WevDAV-js update

I’ve recently updated my JS bookmarklet webdav-js and added in some new features including tracking the history state, back button support and proper navigation.

The main thinking behind the bookmarklet is to enable easy manipulationĀ of WebDAV shares without leaving the browser. This bookmarklet allows you to, at the click of the button, browse and upload to WebDAV shares, all within the browser. I’m working on copy/move functionality but currently it supports the basics.

It’s available on github and you can dragĀ the bookmarklet here directly to your bookmarks bar:

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Running CSS animations when the element is shown

Not a unique idea at all, many existing libraries out there, but I wanted a very basic jQuery plugin that I controlled entirely with CSS animations and classes being applied when the user scrolled to (or past) the element, along with a few key features: chaining animations to run in sequence, customisable delays and customisable visibility offsets.

Some code snippets from the example page. The get started, all you need to add to your page is:

then you can add the following classes to your page and the animations will work when the user scrolls to them:

All delays are relative to the first element shown with a data-animate-chain attribute, so when this first element is shown, the timeouts are set up for all other elements with the same data-animate-chain attributes.

The CSS is pretty straightforward and some basic example animations are defined in animations.css

The simplified example above controls the basis for the plugin, first all elements with an animate-on-show class are set up with a 1s animation. Then the child classes, in this case fade-in are defined with an initial state, and how it should end once the animation is applied (.animated). The plugin essentially just applies the animated class to each element that is deemed visible and CSS does the rest. The additional chaining happens at the same time along with accounting for delays.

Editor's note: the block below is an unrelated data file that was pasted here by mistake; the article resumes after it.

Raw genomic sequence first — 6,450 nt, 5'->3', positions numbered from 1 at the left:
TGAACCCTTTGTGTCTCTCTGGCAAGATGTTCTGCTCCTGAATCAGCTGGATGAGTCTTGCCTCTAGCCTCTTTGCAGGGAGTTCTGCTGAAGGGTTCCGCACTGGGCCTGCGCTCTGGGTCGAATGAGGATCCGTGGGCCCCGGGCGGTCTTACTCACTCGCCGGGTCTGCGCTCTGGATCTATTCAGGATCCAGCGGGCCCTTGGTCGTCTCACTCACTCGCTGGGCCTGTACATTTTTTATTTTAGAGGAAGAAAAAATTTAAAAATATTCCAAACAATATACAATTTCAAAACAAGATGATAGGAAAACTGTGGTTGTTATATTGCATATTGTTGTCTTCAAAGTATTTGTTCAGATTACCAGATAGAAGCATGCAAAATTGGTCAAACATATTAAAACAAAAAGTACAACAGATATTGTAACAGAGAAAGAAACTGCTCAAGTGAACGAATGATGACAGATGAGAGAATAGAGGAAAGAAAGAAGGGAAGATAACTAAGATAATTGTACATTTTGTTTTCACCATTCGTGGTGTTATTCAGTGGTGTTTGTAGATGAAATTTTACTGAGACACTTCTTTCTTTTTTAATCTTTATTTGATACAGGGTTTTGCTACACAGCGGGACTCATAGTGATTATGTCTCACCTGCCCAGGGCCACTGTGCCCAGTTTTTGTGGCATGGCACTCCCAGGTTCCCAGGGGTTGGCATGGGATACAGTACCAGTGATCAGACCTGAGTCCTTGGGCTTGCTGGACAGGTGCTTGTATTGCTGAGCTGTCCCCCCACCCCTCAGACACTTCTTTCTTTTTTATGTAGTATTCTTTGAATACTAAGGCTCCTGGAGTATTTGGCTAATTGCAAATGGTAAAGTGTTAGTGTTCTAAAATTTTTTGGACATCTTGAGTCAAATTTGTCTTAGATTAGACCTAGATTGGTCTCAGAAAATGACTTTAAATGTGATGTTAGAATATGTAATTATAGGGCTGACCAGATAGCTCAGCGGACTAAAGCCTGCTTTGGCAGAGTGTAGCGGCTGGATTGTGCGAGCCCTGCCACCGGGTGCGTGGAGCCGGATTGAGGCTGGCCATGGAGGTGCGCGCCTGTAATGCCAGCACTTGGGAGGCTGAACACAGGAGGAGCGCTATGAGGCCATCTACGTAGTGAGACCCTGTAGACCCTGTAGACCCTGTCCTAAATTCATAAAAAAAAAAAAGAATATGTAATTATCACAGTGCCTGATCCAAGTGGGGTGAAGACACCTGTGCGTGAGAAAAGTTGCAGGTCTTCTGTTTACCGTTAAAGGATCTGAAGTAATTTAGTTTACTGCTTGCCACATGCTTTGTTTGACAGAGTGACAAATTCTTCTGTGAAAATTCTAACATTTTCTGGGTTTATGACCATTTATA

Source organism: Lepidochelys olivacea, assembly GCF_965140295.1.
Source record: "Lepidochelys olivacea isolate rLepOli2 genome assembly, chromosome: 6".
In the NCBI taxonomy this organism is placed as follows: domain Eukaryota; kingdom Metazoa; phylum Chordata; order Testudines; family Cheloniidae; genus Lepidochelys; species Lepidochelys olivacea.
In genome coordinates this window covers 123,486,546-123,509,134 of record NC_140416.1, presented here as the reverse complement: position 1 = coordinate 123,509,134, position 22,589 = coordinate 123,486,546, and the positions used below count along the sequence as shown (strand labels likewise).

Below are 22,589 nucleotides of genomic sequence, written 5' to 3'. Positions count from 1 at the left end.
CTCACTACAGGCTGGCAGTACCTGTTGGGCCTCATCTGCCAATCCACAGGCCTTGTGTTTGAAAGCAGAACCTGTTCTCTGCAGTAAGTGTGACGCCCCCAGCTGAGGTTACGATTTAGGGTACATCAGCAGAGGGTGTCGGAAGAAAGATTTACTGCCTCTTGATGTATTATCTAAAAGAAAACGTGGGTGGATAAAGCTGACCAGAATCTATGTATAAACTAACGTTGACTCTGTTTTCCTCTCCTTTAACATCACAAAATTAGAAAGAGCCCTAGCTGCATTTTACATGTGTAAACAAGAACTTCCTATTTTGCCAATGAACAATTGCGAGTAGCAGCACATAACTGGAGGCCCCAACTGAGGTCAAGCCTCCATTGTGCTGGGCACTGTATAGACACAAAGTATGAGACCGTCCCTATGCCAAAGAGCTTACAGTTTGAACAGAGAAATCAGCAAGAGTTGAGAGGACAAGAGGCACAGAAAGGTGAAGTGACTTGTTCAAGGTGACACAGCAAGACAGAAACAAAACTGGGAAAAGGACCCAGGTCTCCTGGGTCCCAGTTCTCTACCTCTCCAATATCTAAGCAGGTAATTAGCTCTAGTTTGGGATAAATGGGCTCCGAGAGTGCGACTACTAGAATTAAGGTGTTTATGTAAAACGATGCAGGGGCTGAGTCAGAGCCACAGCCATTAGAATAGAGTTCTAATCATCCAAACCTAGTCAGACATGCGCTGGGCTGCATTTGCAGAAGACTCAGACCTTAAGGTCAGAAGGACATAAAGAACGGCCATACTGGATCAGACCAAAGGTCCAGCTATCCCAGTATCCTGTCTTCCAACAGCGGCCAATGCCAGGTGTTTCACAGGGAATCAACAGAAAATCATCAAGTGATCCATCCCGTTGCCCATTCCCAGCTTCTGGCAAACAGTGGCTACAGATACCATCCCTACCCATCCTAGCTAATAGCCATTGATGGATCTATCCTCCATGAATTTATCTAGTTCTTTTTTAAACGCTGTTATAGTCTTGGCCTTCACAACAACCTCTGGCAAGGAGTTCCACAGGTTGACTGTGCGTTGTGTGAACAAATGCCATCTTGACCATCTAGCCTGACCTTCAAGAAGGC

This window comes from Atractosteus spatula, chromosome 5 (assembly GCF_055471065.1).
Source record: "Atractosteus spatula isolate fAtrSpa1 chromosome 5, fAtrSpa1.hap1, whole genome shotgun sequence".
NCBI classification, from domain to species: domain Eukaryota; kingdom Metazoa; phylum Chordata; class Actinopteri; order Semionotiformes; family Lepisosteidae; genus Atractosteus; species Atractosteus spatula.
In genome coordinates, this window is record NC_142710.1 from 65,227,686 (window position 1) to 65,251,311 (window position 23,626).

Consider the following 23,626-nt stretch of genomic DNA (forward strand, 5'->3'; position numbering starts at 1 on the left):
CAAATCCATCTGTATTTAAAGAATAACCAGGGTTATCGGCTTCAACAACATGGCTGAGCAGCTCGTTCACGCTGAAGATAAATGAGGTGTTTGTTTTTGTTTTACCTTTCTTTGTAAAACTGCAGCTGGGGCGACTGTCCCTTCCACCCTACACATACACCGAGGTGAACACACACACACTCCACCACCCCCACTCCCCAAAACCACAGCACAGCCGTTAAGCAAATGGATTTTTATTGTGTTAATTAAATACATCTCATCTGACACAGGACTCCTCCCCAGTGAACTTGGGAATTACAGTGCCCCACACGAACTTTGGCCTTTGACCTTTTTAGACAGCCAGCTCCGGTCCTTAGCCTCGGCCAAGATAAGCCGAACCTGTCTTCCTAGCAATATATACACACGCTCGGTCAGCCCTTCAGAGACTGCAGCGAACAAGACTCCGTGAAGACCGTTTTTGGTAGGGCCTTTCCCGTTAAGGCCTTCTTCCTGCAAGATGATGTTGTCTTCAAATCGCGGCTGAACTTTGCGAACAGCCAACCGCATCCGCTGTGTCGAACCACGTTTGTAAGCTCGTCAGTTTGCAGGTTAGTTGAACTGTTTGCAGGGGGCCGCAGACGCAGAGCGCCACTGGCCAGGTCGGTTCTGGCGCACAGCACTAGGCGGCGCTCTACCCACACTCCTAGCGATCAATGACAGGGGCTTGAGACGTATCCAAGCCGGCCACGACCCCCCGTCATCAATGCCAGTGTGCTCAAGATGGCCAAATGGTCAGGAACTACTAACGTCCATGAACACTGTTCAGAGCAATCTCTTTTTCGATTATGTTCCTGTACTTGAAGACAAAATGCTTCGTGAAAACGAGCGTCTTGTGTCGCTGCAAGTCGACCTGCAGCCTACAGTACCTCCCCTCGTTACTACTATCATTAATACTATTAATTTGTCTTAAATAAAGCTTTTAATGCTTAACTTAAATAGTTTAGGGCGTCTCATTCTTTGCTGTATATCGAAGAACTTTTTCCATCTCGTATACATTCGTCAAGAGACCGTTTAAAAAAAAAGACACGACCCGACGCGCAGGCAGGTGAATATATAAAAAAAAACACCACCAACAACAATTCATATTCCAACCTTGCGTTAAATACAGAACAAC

There are some global settings you can define, including vertical adjustments for some classes. For example slide-in-from-below:

is configured with an initial state of 400px below the target end location, this means we have to adjust our offset by 400. The $.AnimateOnShow.settings.custom object handles this:

If you’re adding in other animations that adjust the vertical position, be sure to add these to your version of the plugin or change in your page’s script via $.AnimateOnShow.settings.custom['your-classname-here'] = <adjustment>.

Hope this saves someone some time if they want to do something similar!

I’ve made it a fairly customisable package although it does currently rely on jQuery as the site for which this was originally developed already had it.

There’s a demo page that includes download links and you are free to use this code however you see fit!

jQuery Parallax: In action

A lot of the traffic I get to this blog is related to the jQuery Parallax script I wrote quite some time ago. Looking at the code now, I don’t think I’d change too much about it, perhaps use .on('mousemouse', ...) instead of .mousemove(), but mostly it seems to serve it’s function quite well. Since the only real functions being called are .mousemove() and .css() it should still be working with the latest versions of jQuery and unless they decide to majorly change the API, it should continue to work too!